On Wednesday, the Student Government Senate passed a resolution disapproving of the recent protests and demonstrations held on campus regarding the UNICCO unionization dispute. These activities were cited as being disruptive to campus life and safety, and the resolution put forth a demand for such activities to end immediately.
The resolution put forth that the actions of Students Toward A New Democracy (STAND) and outside protestors from Jobs With Justice (JWJ) and the Association for Community Organization and Reform Now (ACORN) in recent weeks have violated the academic rights of current and prospective students. These actions specifically included halting business at the Ashe building during the week of April 10, interrupting a class held by President Donna E. Shalala, and inappropriately occupying the office of Roosevelt Thomas, vice president of human resources. The Graduate Student Association (GSA) passed a similar resolution on April 6.
During one of these protests at the Ashe building, student protestors from FIU and FAU also vandalized the back of the Ashe building with crayon, leading many senators to believe that STAND is no longer capable of controlling its events or participants.
The bill was co-authored by Daniel Ohrenstein, Pearson Residential College senator, and Paty Escuder, former speaker of the Senate, and was sponsored by Camilo Martinez, senior senator.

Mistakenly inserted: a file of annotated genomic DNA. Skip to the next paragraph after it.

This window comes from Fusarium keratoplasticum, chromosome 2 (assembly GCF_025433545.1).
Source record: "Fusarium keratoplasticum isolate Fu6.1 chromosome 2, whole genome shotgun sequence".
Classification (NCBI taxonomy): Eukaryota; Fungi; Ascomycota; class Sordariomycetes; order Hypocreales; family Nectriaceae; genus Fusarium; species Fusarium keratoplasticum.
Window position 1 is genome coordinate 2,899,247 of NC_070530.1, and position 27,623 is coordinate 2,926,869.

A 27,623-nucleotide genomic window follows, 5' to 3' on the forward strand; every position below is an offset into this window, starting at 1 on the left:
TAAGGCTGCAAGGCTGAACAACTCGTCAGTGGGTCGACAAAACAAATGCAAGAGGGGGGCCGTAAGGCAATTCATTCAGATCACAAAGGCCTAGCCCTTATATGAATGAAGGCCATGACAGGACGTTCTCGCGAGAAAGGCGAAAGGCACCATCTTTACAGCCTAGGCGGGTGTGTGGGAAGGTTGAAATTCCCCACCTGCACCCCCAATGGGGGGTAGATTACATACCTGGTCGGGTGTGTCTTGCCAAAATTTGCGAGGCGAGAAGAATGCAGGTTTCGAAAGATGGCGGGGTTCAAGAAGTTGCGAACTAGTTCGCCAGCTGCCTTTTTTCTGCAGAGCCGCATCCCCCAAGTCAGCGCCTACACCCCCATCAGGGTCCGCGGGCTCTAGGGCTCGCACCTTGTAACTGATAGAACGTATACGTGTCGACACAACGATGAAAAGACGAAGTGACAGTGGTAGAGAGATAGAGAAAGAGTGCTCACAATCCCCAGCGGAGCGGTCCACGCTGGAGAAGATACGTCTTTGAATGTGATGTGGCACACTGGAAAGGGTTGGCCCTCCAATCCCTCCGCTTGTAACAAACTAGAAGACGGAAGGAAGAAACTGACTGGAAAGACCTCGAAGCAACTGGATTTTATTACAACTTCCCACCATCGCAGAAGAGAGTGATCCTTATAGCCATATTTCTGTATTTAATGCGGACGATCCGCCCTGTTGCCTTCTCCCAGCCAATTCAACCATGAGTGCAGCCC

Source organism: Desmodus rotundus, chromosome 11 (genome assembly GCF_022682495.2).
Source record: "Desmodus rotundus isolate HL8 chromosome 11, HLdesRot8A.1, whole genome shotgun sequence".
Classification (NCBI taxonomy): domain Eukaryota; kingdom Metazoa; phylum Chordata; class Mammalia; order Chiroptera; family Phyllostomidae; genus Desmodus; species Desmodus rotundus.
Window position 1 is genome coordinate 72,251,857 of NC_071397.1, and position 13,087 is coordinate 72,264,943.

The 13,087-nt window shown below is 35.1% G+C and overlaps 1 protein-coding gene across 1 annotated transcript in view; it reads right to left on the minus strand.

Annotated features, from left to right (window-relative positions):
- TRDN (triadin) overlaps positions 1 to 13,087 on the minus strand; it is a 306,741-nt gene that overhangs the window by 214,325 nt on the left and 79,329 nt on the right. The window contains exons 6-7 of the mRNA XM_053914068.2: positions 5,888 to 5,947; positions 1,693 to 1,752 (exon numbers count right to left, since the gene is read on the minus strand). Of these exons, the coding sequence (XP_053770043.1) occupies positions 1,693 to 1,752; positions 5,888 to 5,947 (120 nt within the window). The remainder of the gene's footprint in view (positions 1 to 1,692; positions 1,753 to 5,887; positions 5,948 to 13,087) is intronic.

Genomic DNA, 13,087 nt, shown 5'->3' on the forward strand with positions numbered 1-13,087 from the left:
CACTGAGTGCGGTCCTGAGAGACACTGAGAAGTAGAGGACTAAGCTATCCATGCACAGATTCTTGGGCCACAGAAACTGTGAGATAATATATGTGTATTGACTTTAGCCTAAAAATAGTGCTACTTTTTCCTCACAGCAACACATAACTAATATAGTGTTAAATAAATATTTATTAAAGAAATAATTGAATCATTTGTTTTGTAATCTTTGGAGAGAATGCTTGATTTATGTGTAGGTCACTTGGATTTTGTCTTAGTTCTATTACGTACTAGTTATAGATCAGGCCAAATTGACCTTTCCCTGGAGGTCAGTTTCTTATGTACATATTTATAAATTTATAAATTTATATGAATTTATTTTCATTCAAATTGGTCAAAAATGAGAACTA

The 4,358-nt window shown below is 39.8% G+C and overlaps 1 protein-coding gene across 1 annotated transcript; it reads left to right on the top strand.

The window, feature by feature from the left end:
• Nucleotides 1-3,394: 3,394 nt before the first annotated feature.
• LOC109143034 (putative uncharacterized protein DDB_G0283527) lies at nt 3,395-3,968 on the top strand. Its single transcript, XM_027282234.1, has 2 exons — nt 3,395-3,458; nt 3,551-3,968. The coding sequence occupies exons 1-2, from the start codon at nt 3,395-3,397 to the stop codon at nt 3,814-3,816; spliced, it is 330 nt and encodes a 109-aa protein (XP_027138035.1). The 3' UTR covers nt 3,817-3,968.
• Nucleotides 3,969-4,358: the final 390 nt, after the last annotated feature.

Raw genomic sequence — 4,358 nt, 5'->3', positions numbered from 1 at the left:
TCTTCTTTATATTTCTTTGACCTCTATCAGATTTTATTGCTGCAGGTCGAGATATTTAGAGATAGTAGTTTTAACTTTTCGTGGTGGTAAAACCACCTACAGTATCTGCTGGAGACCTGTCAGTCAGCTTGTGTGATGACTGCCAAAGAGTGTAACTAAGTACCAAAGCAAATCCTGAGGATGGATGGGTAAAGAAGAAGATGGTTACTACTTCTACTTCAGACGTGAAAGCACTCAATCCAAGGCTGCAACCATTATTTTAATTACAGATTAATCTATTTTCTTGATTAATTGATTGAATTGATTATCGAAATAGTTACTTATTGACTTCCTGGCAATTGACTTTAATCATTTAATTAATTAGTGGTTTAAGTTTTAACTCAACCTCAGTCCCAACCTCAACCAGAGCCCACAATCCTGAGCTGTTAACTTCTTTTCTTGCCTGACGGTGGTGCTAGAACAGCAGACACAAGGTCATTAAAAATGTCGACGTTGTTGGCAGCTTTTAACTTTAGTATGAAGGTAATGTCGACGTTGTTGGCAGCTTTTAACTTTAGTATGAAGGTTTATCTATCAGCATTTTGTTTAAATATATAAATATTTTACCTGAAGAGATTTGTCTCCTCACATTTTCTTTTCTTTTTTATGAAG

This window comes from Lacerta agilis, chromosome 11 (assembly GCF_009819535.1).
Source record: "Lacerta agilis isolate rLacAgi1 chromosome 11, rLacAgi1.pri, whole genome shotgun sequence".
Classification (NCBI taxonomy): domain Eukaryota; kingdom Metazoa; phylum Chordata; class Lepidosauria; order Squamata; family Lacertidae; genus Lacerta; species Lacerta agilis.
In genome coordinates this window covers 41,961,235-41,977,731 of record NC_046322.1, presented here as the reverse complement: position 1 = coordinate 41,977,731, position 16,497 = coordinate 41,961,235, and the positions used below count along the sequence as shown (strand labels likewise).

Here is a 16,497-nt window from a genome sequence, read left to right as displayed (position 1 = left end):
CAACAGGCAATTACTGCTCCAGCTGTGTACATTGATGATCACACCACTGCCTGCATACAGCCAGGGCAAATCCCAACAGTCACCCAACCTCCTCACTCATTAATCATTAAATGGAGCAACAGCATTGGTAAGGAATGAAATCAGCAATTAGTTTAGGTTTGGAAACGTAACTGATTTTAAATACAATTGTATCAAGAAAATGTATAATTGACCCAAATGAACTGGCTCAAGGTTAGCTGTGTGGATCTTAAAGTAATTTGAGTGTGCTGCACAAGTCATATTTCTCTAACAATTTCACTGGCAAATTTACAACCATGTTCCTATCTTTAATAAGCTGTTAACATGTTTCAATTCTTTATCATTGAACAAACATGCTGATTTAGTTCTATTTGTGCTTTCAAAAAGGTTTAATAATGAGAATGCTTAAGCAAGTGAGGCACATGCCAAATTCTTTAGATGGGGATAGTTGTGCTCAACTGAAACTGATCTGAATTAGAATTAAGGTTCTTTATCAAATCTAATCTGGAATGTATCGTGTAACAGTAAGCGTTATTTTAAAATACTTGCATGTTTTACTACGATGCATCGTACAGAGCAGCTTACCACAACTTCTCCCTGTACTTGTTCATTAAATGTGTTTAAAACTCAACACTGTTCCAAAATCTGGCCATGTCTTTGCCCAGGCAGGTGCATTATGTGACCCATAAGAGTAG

Ohrenstein said he wrote the bill to voice the wishes of the silent majority on campus who did not approve of STAND’s actions. He said that the actions of STAND and other protesters were interfering with the students’ rights to have a peaceful campus environment; many students who may disagree with the protesters’ views are afraid to speak up because they are intimidated by the groups’ large presence on campus.
“[The senators] all listen to [their]constituents and, by and large, people are against STAND and SEIU disrupting their classes, shutting down Ashe, interfering with university business and being disrespectful to President Shalala and campus administrators,” Ohrenstein said.
While the resolution was passed by a majority vote in the Senate, there were some senators who voted against it.
Stephen Sinclair, the College of Arts and Sciences senator, said that there were several factual inconsistencies in the wording of the bill. Sinclair, who is also a member of STAND, maintained that the actions that went on at the Ashe building were not all under the organization of STAND and the SEIU. Sinclair went on to say that outside protesters came to campus of their own accord, and not at the behest of STAND, and that STAND was not present at the protest during which the Ashe building was vandalized.
In response to the bill’s passing, Sinclair believes more harm than good may come of it.
“I’m not sure what the student body at large feels about STAND, but I know there’s people that are opposed [to STAND’s actions]and people who agree with them and I think [the resolution]is going to polarize the campus as far as these two groups of students are concerned,” Sinclair said.
Jacob Coker-Dukowitz, a junior and member of STAND, said that the group respects the Senate’s authority and the role it plays in the university community, but also added that the striking workers are also members of the community whose rights deserve to be protected.
Marina Nazir can be contacted at email@example.com